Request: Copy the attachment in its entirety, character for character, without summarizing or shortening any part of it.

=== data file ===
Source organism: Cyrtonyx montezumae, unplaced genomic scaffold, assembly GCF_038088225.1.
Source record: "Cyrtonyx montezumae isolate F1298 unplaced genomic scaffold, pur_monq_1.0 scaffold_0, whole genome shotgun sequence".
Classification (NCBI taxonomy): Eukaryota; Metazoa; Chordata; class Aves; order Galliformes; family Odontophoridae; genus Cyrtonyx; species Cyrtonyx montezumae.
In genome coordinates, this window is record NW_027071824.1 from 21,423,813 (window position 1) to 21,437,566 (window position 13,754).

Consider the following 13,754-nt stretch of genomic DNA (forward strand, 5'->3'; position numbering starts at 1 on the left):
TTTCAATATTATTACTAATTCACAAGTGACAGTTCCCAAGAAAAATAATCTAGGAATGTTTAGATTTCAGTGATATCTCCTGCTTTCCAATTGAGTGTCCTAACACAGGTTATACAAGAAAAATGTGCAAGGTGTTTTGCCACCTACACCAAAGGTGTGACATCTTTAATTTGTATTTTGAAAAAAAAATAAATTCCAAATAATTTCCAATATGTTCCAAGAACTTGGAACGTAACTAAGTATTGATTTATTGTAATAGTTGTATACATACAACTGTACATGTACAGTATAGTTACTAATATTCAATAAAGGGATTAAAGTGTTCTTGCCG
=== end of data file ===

Source organism: Cyrtonyx montezumae, unplaced genomic scaffold, assembly GCF_038088225.1.
Source record: "Cyrtonyx montezumae isolate F1298 unplaced genomic scaffold, pur_monq_1.0 scaffold_0, whole genome shotgun sequence".
Classification (NCBI taxonomy): Eukaryota; Metazoa; Chordata; class Aves; order Galliformes; family Odontophoridae; genus Cyrtonyx; species Cyrtonyx montezumae.
In genome coordinates, this window is record NW_027071824.1 from 21,423,813 (window position 1) to 21,437,566 (window position 13,754).

Consider the following 13,754-nt stretch of genomic DNA (forward strand, 5'->3'; position numbering starts at 1 on the left):
TTTCAATATTATTACTAATTCACAAGTGACAGTTCCCAAGAAAAATAATCTAGGAATGTTTAGATTTCAGTGATATCTCCTGCTTTCCAATTGAGTGTCCTAACACAGGTTATACAAGAAAAATGTGCAAGGTGTTTTGCCACCTACACCAAAGGTGTGACATCTTTAATTTGTATTTTGAAAAAAAAATAAATTCCAAATAATTTCCAATATGTTCCAAGAACTTGGAACGTAACTAAGTATTGATTTATTGTAATAGTTGTATACATACAACTGTACATGTACAGTATAGTTACTAATATTCAATAAAGGGATTAAAGTGTTCTTGCCG